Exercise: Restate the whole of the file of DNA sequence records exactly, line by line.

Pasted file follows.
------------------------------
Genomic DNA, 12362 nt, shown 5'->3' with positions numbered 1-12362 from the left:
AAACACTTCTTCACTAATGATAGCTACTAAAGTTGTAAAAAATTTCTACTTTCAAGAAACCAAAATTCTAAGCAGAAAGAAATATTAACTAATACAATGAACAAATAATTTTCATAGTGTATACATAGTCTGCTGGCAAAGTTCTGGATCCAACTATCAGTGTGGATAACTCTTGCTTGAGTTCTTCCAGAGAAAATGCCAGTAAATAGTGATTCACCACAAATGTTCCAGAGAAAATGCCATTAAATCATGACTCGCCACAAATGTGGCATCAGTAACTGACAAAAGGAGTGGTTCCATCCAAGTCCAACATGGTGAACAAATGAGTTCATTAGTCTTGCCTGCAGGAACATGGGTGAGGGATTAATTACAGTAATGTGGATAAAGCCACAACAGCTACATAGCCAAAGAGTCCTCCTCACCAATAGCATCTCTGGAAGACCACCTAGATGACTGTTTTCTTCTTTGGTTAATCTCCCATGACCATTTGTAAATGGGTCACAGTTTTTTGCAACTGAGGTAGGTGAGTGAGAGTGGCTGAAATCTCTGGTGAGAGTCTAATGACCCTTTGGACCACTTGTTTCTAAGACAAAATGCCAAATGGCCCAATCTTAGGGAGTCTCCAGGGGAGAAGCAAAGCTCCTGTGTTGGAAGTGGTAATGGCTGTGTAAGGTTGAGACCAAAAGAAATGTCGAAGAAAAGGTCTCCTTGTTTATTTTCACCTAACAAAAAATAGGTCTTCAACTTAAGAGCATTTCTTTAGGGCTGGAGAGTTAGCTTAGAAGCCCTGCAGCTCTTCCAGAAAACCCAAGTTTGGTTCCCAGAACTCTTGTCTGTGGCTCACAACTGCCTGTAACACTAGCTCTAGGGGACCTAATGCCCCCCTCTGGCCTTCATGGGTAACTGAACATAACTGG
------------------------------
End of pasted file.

Genomic DNA, 12362 nt, shown 5'->3' with positions numbered 1-12362 from the left:
AAACACTTCTTCACTAATGATAGCTACTAAAGTTGTAAAAAATTTCTACTTTCAAGAAACCAAAATTCTAAGCAGAAAGAAATATTAACTAATACAATGAACAAATAATTTTCATAGTGTATACATAGTCTGCTGGCAAAGTTCTGGATCCAACTATCAGTGTGGATAACTCTTGCTTGAGTTCTTCCAGAGAAAATGCCAGTAAATAGTGATTCACCACAAATGTTCCAGAGAAAATGCCATTAAATCATGACTCGCCACAAATGTGGCATCAGTAACTGACAAAAGGAGTGGTTCCATCCAAGTCCAACATGGTGAACAAATGAGTTCATTAGTCTTGCCTGCAGGAACATGGGTGAGGGATTAATTACAGTAATGTGGATAAAGCCACAACAGCTACATAGCCAAAGAGTCCTCCTCACCAATAGCATCTCTGGAAGACCACCTAGATGACTGTTTTCTTCTTTGGTTAATCTCCCATGACCATTTGTAAATGGGTCACAGTTTTTTGCAACTGAGGTAGGTGAGTGAGAGTGGCTGAAATCTCTGGTGAGAGTCTAATGACCCTTTGGACCACTTGTTTCTAAGACAAAATGCCAAATGGCCCAATCTTAGGGAGTCTCCAGGGGAGAAGCAAAGCTCCTGTGTTGGAAGTGGTAATGGCTGTGTAAGGTTGAGACCAAAAGAAATGTCGAAGAAAAGGTCTCCTTGTTTATTTTCACCTAACAAAAAATAGGTCTTCAACTTAAGAGCATTTCTTTAGGGCTGGAGAGTTAGCTTAGAAGCCCTGCAGCTCTTCCAGAAAACCCAAGTTTGGTTCCCAGAACTCTTGTCTGTGGCTCACAACTGCCTGTAACACTAGCTCTAGGGGACCTAATGCCCCCCTCTGGCCTTCATGGGTAACTGAACATAACTGG